A detailed evaluation of the studies on plant cultivation in Antarctica is currently under way. The extensive results, which include technical, botanical, microbiological and psychological analyses, are expected in May 2019. It is already clear that Zabel consistently brought in a bountiful harvest, supported by his fellow overwintering researchers from AWI. Over the past year, the Neumayer III crew has eaten 67 kilograms of cucumbers, 46 kilograms of tomatoes, 19 kilograms of kohlrabi, eight kilograms of radishes, 15 kilograms of herbs and 117 kilograms of lettuce as part of their meals.
Continuation of the project is open to researchers worldwide
Over the next two years, DLR will work together with AWI and other research partners to further develop the production processes in the EDEN ISS greenhouse, in order to arrive at an optimised greenhouse concept for future stations on the Moon and Mars. The continuation of the project is open to researchers from around the world. "We will soon hand the greenhouse over to a new overwintering team, who will carry on with the EDEN ISS project in Antarctica and look after the crops," says Schubert. "We will manage and control the greenhouse from Bremen." In mid-January 2019, Schubert and his team will travel to Antarctica again to maintain the EDEN ISS greenhouse and bring its technology up to date for the project's continuation phase.
EDEN ISS – food supply of the future
Global food production is one of the key societal challenges of the 21st century. A rising world population and simultaneous upheavals caused by climate change require new ways of cultivating crops that are usable even in regions with unfavourable climatic conditions. For deserts and areas with low temperatures, as well as missions to the Moon and Mars, a closed greenhouse makes it possible to produce crops independent of the weather, the Sun and the season, while enabling reduced water consumption, as well as the cessation of pesticide and insecticide usage. With the EDEN ISS project, such a greenhouse of the future is being subjected to long-term testing under the extreme conditions found in Antarctica.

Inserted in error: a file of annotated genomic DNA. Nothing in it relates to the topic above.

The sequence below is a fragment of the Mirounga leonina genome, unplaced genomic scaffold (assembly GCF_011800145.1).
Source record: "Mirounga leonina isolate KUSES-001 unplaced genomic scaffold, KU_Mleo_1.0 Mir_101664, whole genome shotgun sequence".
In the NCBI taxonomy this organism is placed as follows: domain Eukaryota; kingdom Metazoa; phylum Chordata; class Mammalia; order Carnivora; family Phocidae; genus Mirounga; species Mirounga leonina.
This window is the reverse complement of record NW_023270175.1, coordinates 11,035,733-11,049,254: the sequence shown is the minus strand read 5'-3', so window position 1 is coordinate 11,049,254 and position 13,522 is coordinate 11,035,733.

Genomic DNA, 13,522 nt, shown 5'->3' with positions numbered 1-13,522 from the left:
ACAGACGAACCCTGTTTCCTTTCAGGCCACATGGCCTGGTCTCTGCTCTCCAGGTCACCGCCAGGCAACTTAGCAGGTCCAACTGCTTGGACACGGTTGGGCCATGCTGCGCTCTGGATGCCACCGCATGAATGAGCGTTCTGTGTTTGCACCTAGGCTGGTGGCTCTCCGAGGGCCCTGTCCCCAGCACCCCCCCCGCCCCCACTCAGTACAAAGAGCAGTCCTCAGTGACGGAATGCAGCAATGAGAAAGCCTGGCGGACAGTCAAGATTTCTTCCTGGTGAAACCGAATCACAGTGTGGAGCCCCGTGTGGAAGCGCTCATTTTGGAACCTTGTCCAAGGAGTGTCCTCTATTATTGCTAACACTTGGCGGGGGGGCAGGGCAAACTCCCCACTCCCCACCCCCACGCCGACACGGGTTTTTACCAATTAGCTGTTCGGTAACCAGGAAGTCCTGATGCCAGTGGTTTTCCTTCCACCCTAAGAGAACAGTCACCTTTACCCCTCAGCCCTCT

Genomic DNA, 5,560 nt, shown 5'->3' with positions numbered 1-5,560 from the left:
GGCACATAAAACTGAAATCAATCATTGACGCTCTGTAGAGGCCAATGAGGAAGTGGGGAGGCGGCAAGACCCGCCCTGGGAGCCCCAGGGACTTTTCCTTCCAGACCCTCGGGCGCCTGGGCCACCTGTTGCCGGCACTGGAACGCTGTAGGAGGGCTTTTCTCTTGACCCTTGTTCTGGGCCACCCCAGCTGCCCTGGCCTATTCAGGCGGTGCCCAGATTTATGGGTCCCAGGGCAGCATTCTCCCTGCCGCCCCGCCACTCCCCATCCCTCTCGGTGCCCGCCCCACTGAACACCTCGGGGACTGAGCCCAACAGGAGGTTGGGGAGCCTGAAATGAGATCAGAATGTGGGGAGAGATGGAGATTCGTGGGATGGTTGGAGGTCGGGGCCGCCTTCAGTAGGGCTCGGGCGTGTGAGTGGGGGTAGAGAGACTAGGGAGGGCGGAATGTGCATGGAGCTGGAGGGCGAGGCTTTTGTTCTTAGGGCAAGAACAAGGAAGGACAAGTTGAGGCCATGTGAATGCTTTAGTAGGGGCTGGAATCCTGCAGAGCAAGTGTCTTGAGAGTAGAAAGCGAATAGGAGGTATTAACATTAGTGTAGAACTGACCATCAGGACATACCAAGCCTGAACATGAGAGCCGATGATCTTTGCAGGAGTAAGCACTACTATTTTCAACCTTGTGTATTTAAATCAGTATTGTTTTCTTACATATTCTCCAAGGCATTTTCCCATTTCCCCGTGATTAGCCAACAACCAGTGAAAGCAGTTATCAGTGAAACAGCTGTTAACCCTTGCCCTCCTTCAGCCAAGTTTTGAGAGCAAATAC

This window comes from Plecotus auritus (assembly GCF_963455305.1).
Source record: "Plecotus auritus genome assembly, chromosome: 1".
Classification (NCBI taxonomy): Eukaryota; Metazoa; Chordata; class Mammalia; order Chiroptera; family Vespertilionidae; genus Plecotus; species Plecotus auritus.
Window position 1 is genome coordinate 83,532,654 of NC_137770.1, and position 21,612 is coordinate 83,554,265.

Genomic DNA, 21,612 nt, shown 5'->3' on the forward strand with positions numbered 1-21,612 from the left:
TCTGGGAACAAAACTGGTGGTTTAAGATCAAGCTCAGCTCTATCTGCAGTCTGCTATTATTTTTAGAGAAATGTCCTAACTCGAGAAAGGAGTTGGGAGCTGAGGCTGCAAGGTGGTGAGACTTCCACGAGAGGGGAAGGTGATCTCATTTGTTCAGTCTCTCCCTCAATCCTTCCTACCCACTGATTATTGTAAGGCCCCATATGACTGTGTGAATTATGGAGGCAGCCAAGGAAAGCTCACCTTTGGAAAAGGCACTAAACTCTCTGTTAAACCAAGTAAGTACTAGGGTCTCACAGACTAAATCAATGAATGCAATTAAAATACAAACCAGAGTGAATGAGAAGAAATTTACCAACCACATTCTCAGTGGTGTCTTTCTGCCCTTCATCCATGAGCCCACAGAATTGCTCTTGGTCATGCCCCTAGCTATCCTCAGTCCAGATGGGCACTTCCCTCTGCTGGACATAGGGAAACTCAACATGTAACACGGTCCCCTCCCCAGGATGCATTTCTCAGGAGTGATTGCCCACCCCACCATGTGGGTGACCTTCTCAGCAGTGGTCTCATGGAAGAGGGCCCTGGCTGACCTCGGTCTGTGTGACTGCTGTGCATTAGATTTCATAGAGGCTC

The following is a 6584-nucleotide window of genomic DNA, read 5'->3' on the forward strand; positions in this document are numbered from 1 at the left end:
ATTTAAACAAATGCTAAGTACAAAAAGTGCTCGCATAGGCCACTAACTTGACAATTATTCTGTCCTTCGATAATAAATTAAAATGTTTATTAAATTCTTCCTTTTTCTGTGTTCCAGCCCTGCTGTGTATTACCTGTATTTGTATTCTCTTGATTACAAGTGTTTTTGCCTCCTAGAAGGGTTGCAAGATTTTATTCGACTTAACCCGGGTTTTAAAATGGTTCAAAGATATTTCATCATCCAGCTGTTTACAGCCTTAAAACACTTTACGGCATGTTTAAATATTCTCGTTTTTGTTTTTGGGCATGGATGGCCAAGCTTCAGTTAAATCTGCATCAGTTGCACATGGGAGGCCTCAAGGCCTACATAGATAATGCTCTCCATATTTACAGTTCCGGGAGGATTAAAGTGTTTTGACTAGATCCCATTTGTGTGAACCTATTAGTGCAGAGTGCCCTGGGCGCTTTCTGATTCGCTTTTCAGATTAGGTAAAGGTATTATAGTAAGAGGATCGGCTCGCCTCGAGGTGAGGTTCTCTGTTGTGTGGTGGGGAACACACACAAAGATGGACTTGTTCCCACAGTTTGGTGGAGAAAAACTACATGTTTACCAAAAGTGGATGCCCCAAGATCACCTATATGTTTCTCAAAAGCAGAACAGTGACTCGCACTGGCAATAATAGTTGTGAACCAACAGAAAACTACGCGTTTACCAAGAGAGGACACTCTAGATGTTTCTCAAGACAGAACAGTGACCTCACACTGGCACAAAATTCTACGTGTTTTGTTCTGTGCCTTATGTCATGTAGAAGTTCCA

The EDEN ISS project is being carried out in cooperation with the Alfred Wegener Institute Helmholtz Centre for Polar and Marine Research (AWI) as part of the overwintering missions at the German Neumayer Station III in Antarctica. Numerous other international partners are cooperating in a research consortium under the leadership of DLR to ensure that the greenhouse in Antarctica remains functional: Wageningen University and Research (Netherlands), Airbus Defence and Space (Germany), LIQUIFER Systems Group (Austria), National Research Council (Italy), University of Guelph (Canada), EnginSoft (Italy), Thales Alenia Space Italia (Italy), AresCosmo (Italy), Heliospectra (Sweden), Limerick Institute of Technology (Ireland), Telespazio (Italy) and the University of Florida (USA). The project is financed with funds from the European research framework programme Horizon 2020 under project number 636501.
News about the project can be found on the EDEN ISS Facebook and Instagram channels, as well as through the #MadeInAntarctica hashtag on Twitter. Information about the project can be found on the EDEN ISS project page.
The project is currently running an EDEN ISS painting competition for children aged between six and 12. The closing date is 3 February 2019. Participating children will receive EDEN ISS lettuce seeds from the Antarctic.